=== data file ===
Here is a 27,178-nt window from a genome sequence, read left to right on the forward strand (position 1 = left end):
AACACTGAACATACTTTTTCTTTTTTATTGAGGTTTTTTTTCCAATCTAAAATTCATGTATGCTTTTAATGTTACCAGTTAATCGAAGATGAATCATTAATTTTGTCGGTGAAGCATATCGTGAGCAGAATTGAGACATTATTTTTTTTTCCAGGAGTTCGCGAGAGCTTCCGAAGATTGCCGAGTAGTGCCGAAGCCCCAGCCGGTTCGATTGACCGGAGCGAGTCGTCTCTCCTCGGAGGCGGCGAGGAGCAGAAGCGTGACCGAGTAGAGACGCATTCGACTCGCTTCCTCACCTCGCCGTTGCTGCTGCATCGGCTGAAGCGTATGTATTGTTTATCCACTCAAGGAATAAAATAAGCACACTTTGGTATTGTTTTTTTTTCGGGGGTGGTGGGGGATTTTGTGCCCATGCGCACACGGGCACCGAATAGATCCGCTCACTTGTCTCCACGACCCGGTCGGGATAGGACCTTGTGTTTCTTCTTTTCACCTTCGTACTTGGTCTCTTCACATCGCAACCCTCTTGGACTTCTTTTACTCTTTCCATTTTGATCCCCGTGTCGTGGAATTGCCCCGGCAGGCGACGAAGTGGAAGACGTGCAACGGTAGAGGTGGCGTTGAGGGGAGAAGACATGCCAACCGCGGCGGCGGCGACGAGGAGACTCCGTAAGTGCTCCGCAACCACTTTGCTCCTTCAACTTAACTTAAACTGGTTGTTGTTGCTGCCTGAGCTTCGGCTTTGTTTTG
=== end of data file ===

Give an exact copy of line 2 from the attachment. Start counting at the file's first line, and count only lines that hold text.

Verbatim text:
AACACTGAACATACTTTTTCTTTTTTATTGAGGTTTTTTTTCCAATCTAAAATTCATGTATGCTTTTAATGTTACCAGTTAATCGAAGATGAATCATTAATTTTGTCGGTGAAGCATATCGTGAGCAGAATTGAGACATTATTTTTTTTTCCAGGAGTTCGCGAGAGCTTCCGAAGATTGCCGAGTAGTGCCGAAGCCCCAGCCGGTTCGATTGACCGGAGCGAGTCGTCTCTCCTCGGAGGCGGCGAGGAGCAGAAGCGTGACCGAGTAGAGACGCATTCGACTCGCTTCCTCACCTCGCCGTTGCTGCTGCATCGGCTGAAGCGTATGTATTGTTTATCCACTCAAGGAATAAAATAAGCACACTTTGGTATTGTTTTTTTTTCGGGGGTGGTGGGGGATTTTGTGCCCATGCGCACACGGGCACCGAATAGATCCGCTCACTTGTCTCCACGACCCGGTCGGGATAGGACCTTGTGTTTCTTCTTTTCACCTTCGTACTTGGTCTCTTCACATCGCAACCCTCTTGGACTTCTTTTACTCTTTCCATTTTGATCCCCGTGTCGTGGAATTGCCCCGGCAGGCGACGAAGTGGAAGACGTGCAACGGTAGAGGTGGCGTTGAGGGGAGAAGACATGCCAACCGCGGCGGCGGCGACGAGGAGACTCCGTAAGTGCTCCGCAACCACTTTGCTCCTTCAACTTAACTTAAACTGGTTGTTGTTGCTGCCTGAGCTTCGGCTTTGTTTTG